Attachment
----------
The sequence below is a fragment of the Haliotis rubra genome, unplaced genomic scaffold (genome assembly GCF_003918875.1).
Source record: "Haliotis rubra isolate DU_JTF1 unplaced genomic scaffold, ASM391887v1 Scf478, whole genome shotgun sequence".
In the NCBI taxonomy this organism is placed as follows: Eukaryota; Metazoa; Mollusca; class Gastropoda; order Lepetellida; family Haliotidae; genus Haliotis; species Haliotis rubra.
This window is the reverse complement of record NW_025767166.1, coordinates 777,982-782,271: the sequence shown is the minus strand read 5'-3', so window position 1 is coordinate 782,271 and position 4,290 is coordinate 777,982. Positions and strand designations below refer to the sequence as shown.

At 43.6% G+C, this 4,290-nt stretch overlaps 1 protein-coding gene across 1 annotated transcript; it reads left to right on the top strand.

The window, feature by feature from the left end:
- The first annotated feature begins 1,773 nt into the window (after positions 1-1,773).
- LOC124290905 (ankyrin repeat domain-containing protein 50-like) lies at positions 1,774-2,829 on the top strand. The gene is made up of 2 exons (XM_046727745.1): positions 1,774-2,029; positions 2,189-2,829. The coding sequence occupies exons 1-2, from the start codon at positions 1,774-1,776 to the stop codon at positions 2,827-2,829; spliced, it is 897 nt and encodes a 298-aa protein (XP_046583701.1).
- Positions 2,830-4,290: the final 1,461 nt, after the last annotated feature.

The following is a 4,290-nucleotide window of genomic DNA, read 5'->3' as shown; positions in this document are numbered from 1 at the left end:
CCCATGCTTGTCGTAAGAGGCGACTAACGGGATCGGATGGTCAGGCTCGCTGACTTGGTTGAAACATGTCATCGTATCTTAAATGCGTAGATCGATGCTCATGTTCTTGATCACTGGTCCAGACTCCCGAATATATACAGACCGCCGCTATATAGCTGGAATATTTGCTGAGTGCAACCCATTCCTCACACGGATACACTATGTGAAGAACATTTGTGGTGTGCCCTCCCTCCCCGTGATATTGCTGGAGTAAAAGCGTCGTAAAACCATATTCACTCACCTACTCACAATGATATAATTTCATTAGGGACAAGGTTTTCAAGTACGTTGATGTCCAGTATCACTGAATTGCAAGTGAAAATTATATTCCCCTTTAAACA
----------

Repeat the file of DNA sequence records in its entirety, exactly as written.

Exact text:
The sequence below is a fragment of the Haliotis rubra genome, unplaced genomic scaffold (genome assembly GCF_003918875.1).
Source record: "Haliotis rubra isolate DU_JTF1 unplaced genomic scaffold, ASM391887v1 Scf478, whole genome shotgun sequence".
In the NCBI taxonomy this organism is placed as follows: Eukaryota; Metazoa; Mollusca; class Gastropoda; order Lepetellida; family Haliotidae; genus Haliotis; species Haliotis rubra.
This window is the reverse complement of record NW_025767166.1, coordinates 777,982-782,271: the sequence shown is the minus strand read 5'-3', so window position 1 is coordinate 782,271 and position 4,290 is coordinate 777,982. Positions and strand designations below refer to the sequence as shown.

At 43.6% G+C, this 4,290-nt stretch overlaps 1 protein-coding gene across 1 annotated transcript; it reads left to right on the top strand.

The window, feature by feature from the left end:
- The first annotated feature begins 1,773 nt into the window (after positions 1-1,773).
- LOC124290905 (ankyrin repeat domain-containing protein 50-like) lies at positions 1,774-2,829 on the top strand. The gene is made up of 2 exons (XM_046727745.1): positions 1,774-2,029; positions 2,189-2,829. The coding sequence occupies exons 1-2, from the start codon at positions 1,774-1,776 to the stop codon at positions 2,827-2,829; spliced, it is 897 nt and encodes a 298-aa protein (XP_046583701.1).
- Positions 2,830-4,290: the final 1,461 nt, after the last annotated feature.

The following is a 4,290-nucleotide window of genomic DNA, read 5'->3' as shown; positions in this document are numbered from 1 at the left end:
CCCATGCTTGTCGTAAGAGGCGACTAACGGGATCGGATGGTCAGGCTCGCTGACTTGGTTGAAACATGTCATCGTATCTTAAATGCGTAGATCGATGCTCATGTTCTTGATCACTGGTCCAGACTCCCGAATATATACAGACCGCCGCTATATAGCTGGAATATTTGCTGAGTGCAACCCATTCCTCACACGGATACACTATGTGAAGAACATTTGTGGTGTGCCCTCCCTCCCCGTGATATTGCTGGAGTAAAAGCGTCGTAAAACCATATTCACTCACCTACTCACAATGATATAATTTCATTAGGGACAAGGTTTTCAAGTACGTTGATGTCCAGTATCACTGAATTGCAAGTGAAAATTATATTCCCCTTTAAACA